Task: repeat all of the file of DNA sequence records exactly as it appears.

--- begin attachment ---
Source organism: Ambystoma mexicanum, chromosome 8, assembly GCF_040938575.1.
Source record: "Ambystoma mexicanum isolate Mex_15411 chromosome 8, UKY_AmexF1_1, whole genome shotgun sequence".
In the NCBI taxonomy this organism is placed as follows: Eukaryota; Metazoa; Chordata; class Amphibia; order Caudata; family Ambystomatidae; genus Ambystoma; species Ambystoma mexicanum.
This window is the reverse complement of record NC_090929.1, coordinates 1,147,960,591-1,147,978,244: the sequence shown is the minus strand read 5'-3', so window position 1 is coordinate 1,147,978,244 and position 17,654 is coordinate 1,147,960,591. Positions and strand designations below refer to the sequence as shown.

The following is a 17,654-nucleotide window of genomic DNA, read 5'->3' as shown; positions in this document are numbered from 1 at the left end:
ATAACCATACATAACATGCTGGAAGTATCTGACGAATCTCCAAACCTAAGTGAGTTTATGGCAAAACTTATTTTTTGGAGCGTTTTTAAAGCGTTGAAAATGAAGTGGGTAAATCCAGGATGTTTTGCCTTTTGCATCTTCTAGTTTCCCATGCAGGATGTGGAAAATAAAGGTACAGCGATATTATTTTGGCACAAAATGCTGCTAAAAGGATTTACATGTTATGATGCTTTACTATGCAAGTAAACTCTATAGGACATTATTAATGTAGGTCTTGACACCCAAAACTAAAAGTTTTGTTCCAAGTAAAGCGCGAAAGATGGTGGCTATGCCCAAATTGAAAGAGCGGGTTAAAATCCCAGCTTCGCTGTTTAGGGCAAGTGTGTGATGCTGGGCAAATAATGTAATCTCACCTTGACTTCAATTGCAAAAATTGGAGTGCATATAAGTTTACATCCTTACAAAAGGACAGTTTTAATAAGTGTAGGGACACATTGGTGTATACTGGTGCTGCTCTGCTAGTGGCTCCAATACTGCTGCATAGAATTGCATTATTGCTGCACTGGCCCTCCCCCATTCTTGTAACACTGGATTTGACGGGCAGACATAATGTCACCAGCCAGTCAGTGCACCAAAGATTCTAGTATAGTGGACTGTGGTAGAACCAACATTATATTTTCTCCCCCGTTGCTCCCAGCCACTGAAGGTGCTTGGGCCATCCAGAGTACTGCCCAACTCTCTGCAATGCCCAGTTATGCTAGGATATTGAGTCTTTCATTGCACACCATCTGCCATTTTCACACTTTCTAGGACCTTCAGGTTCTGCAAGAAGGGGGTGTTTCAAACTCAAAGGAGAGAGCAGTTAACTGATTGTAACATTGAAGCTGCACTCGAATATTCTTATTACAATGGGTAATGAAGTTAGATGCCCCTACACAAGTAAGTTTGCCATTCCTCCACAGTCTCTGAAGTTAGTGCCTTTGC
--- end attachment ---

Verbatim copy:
Source organism: Ambystoma mexicanum, chromosome 8, assembly GCF_040938575.1.
Source record: "Ambystoma mexicanum isolate Mex_15411 chromosome 8, UKY_AmexF1_1, whole genome shotgun sequence".
In the NCBI taxonomy this organism is placed as follows: Eukaryota; Metazoa; Chordata; class Amphibia; order Caudata; family Ambystomatidae; genus Ambystoma; species Ambystoma mexicanum.
This window is the reverse complement of record NC_090929.1, coordinates 1,147,960,591-1,147,978,244: the sequence shown is the minus strand read 5'-3', so window position 1 is coordinate 1,147,978,244 and position 17,654 is coordinate 1,147,960,591. Positions and strand designations below refer to the sequence as shown.

The following is a 17,654-nucleotide window of genomic DNA, read 5'->3' as shown; positions in this document are numbered from 1 at the left end:
ATAACCATACATAACATGCTGGAAGTATCTGACGAATCTCCAAACCTAAGTGAGTTTATGGCAAAACTTATTTTTTGGAGCGTTTTTAAAGCGTTGAAAATGAAGTGGGTAAATCCAGGATGTTTTGCCTTTTGCATCTTCTAGTTTCCCATGCAGGATGTGGAAAATAAAGGTACAGCGATATTATTTTGGCACAAAATGCTGCTAAAAGGATTTACATGTTATGATGCTTTACTATGCAAGTAAACTCTATAGGACATTATTAATGTAGGTCTTGACACCCAAAACTAAAAGTTTTGTTCCAAGTAAAGCGCGAAAGATGGTGGCTATGCCCAAATTGAAAGAGCGGGTTAAAATCCCAGCTTCGCTGTTTAGGGCAAGTGTGTGATGCTGGGCAAATAATGTAATCTCACCTTGACTTCAATTGCAAAAATTGGAGTGCATATAAGTTTACATCCTTACAAAAGGACAGTTTTAATAAGTGTAGGGACACATTGGTGTATACTGGTGCTGCTCTGCTAGTGGCTCCAATACTGCTGCATAGAATTGCATTATTGCTGCACTGGCCCTCCCCCATTCTTGTAACACTGGATTTGACGGGCAGACATAATGTCACCAGCCAGTCAGTGCACCAAAGATTCTAGTATAGTGGACTGTGGTAGAACCAACATTATATTTTCTCCCCCGTTGCTCCCAGCCACTGAAGGTGCTTGGGCCATCCAGAGTACTGCCCAACTCTCTGCAATGCCCAGTTATGCTAGGATATTGAGTCTTTCATTGCACACCATCTGCCATTTTCACACTTTCTAGGACCTTCAGGTTCTGCAAGAAGGGGGTGTTTCAAACTCAAAGGAGAGAGCAGTTAACTGATTGTAACATTGAAGCTGCACTCGAATATTCTTATTACAATGGGTAATGAAGTTAGATGCCCCTACACAAGTAAGTTTGCCATTCCTCCACAGTCTCTGAAGTTAGTGCCTTTGC